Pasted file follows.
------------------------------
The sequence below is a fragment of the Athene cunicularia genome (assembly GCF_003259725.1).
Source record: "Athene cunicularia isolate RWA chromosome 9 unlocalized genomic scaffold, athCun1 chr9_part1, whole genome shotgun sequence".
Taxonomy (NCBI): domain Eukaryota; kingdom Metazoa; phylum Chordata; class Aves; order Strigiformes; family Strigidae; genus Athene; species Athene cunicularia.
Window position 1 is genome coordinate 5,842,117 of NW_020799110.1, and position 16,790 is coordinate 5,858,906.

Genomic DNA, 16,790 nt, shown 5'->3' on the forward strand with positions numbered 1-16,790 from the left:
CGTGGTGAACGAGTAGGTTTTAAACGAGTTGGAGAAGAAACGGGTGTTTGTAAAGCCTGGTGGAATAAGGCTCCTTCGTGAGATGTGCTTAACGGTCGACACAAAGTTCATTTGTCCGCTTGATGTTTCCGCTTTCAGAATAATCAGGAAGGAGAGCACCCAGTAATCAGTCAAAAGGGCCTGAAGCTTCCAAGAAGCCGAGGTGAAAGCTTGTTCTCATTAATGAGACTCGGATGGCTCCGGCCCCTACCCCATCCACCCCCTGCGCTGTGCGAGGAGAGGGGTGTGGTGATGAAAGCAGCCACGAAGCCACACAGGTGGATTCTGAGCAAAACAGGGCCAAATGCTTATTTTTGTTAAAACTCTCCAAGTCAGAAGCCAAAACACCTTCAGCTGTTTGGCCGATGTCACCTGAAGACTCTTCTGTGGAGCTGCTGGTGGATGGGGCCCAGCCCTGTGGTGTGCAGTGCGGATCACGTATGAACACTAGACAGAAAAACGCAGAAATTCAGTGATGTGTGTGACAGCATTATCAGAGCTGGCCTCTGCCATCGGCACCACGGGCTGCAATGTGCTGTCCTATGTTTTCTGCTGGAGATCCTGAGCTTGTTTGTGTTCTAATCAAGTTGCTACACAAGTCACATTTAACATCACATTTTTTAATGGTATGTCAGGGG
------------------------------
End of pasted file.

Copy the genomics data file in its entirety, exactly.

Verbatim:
The sequence below is a fragment of the Athene cunicularia genome (assembly GCF_003259725.1).
Source record: "Athene cunicularia isolate RWA chromosome 9 unlocalized genomic scaffold, athCun1 chr9_part1, whole genome shotgun sequence".
Taxonomy (NCBI): domain Eukaryota; kingdom Metazoa; phylum Chordata; class Aves; order Strigiformes; family Strigidae; genus Athene; species Athene cunicularia.
Window position 1 is genome coordinate 5,842,117 of NW_020799110.1, and position 16,790 is coordinate 5,858,906.

Genomic DNA, 16,790 nt, shown 5'->3' on the forward strand with positions numbered 1-16,790 from the left:
CGTGGTGAACGAGTAGGTTTTAAACGAGTTGGAGAAGAAACGGGTGTTTGTAAAGCCTGGTGGAATAAGGCTCCTTCGTGAGATGTGCTTAACGGTCGACACAAAGTTCATTTGTCCGCTTGATGTTTCCGCTTTCAGAATAATCAGGAAGGAGAGCACCCAGTAATCAGTCAAAAGGGCCTGAAGCTTCCAAGAAGCCGAGGTGAAAGCTTGTTCTCATTAATGAGACTCGGATGGCTCCGGCCCCTACCCCATCCACCCCCTGCGCTGTGCGAGGAGAGGGGTGTGGTGATGAAAGCAGCCACGAAGCCACACAGGTGGATTCTGAGCAAAACAGGGCCAAATGCTTATTTTTGTTAAAACTCTCCAAGTCAGAAGCCAAAACACCTTCAGCTGTTTGGCCGATGTCACCTGAAGACTCTTCTGTGGAGCTGCTGGTGGATGGGGCCCAGCCCTGTGGTGTGCAGTGCGGATCACGTATGAACACTAGACAGAAAAACGCAGAAATTCAGTGATGTGTGTGACAGCATTATCAGAGCTGGCCTCTGCCATCGGCACCACGGGCTGCAATGTGCTGTCCTATGTTTTCTGCTGGAGATCCTGAGCTTGTTTGTGTTCTAATCAAGTTGCTACACAAGTCACATTTAACATCACATTTTTTAATGGTATGTCAGGGG